The self-styled ‘Giant of Africa’ celebrated her 62nd Independence on October 1st. Ordinarily, six decades of freedom from colonial imperialism and political slavery ought to be celebrated with pageantry.
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Before writing this piece, I read a couple of Nigerian papers on the 1st of October and I can tell you almost every single one of these papers had negatives words for Africa’s most populous Nation, and you cannot blame these papers and their writers for nursing such pessimistic and sometimes realistic opinions, because the truth is, and say I say so aware the word ‘Truth’ is relative, however it is true many Nigerians are too disenchanted with the socio-economic situation in the country to properly celebrate the nations achievements. For many, there is little or nothing to celebrate about a nation that is rapidly degenerating into a failed state.
Several years after independence, the country appears to be retrogressing in virtually every sector, lagging in basic services of a government to the people, and losing control or sharing some of its territories with non-state actors, who have almost succeeded in bringing government to its knees, using banditry and kidnapping and insurgency.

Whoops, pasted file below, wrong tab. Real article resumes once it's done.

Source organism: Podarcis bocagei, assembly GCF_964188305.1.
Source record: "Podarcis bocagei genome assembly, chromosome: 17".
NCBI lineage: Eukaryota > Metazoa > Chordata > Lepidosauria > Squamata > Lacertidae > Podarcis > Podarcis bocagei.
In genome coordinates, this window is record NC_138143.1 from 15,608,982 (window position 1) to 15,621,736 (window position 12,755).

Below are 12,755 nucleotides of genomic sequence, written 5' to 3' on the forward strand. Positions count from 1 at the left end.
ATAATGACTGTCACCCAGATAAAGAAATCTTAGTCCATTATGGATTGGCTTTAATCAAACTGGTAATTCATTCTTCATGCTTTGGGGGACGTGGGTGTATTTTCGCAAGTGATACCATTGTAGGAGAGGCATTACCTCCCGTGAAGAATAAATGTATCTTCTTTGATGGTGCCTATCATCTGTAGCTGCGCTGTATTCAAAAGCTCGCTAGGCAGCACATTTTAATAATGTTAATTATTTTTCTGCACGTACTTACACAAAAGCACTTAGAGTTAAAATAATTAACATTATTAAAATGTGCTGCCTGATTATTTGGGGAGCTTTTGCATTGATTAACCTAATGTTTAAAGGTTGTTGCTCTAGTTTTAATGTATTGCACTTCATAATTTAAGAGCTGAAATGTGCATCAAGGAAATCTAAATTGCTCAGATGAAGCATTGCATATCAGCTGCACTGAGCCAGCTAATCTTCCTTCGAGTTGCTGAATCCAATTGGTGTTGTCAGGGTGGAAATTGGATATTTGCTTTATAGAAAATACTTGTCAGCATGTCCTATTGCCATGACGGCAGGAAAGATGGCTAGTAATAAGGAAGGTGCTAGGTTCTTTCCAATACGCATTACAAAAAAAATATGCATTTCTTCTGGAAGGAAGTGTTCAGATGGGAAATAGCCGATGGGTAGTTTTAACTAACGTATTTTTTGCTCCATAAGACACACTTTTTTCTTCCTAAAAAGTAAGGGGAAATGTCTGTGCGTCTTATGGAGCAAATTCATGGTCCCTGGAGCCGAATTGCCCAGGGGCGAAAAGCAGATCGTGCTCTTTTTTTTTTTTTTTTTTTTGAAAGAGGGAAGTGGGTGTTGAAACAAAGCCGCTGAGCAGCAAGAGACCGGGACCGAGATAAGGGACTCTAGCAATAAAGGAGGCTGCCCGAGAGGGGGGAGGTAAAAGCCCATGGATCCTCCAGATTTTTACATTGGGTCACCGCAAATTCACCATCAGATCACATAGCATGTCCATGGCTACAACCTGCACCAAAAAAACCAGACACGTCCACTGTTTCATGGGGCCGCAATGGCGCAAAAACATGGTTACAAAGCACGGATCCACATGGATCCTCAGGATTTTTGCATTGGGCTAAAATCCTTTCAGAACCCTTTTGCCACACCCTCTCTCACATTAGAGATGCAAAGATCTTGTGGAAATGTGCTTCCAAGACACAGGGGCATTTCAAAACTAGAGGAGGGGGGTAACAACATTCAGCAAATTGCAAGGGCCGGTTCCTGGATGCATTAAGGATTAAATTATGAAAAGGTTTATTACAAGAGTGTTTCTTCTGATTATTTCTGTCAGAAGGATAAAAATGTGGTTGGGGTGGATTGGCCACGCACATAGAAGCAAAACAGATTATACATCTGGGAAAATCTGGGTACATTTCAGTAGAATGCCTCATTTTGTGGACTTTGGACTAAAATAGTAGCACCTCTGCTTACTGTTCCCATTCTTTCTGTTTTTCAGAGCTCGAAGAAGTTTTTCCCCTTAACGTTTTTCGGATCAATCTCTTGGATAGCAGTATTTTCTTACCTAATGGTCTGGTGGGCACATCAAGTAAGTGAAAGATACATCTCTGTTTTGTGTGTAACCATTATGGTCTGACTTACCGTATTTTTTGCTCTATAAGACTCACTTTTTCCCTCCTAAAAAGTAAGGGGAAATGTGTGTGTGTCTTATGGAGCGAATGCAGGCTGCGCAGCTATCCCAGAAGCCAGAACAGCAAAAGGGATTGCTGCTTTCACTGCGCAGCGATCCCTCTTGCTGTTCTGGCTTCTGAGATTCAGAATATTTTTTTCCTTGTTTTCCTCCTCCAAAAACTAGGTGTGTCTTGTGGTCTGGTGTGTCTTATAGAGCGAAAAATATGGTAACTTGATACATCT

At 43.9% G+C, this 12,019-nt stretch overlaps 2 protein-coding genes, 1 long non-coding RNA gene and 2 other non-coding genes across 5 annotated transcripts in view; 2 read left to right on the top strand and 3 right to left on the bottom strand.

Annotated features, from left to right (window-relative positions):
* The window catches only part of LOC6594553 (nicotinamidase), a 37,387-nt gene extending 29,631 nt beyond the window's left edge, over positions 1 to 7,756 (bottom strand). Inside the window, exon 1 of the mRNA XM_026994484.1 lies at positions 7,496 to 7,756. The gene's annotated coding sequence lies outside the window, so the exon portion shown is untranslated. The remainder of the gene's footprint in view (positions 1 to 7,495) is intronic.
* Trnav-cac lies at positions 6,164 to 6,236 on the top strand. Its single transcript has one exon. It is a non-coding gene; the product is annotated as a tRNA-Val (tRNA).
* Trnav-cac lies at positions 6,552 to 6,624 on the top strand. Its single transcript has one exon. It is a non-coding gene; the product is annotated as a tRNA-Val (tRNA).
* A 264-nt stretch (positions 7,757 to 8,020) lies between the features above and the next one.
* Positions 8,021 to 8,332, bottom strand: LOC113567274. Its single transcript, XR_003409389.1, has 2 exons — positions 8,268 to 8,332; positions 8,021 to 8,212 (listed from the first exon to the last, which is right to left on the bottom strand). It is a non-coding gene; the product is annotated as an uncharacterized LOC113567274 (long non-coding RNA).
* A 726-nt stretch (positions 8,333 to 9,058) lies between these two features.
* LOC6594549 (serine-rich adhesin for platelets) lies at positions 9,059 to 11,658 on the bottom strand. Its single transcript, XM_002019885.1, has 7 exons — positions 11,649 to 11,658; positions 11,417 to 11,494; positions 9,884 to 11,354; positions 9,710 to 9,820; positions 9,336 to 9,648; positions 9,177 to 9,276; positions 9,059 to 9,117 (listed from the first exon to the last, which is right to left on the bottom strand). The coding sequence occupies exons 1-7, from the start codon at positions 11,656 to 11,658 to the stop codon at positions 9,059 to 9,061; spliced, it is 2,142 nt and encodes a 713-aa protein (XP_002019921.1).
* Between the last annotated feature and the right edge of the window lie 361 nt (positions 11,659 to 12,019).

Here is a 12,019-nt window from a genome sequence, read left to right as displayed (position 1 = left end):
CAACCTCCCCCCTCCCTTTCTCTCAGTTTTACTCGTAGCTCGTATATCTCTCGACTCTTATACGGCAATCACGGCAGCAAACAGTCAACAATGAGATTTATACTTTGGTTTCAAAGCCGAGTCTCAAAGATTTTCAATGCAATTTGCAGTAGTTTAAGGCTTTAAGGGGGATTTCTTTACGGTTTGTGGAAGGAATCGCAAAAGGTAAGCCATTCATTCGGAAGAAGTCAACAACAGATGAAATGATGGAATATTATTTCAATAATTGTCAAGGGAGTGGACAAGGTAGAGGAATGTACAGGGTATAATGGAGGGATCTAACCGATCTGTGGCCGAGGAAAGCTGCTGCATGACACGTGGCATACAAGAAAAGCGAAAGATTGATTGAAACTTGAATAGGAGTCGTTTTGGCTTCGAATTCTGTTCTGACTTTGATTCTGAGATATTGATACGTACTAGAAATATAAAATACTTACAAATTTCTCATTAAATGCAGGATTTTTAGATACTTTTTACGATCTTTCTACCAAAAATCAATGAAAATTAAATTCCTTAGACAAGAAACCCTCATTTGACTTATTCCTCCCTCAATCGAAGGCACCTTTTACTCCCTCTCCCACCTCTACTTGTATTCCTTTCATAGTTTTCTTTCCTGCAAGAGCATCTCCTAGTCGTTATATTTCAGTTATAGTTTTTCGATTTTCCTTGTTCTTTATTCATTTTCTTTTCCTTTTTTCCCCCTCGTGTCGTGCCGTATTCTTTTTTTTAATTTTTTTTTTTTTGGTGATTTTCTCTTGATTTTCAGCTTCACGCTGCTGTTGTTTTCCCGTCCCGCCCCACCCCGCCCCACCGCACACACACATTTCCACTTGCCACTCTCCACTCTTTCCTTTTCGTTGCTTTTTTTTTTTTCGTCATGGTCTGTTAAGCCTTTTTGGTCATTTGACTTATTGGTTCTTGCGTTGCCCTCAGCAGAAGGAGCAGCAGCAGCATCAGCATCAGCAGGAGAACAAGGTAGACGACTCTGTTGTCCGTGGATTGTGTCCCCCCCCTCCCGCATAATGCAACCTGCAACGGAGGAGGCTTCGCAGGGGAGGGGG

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Meanwhile, unemployment, political uncertainty as well as the insecurity of lives and property have been identified as some of the compelling factors for a mass exodus of educated and skillful youths from the country.
With only a few enjoying the commonwealth while the majority are homeless, hungry and defenseless, many citizens fear that the benefits of independence have eluded the country.
So how do you defend a country’s government after so much regression? You can’t –you can, though choose to be optimistic about her future.
Many Nigerians celebrated the national holiday, but only in symbolism –only to try to enjoy a national holiday with friends and family, as many still feel left out and disappointed with the country, but as an optimist, this writer will like to believe hope remains. The future can only appear bright, because despite the shambles of its governments; its youths are resilient, industrious, hardworking, creative and will continue to push on, breaking boundaries.
CNN’s presenter Richard Quest upon visiting the Lagos Nigeria in April 28, 2017 said;
‘The youth of Nigeria are the country’s secret weapon. I’ve been impressed with the young people I’ve met here.’
So it’s only a matter of time before Nigeria comes good, and truly delivers on the ambitions of her founding fathers –the dreams of Abubakar Tafawa Balewa, Nigeria’s first and only Prime Minister can still be realized.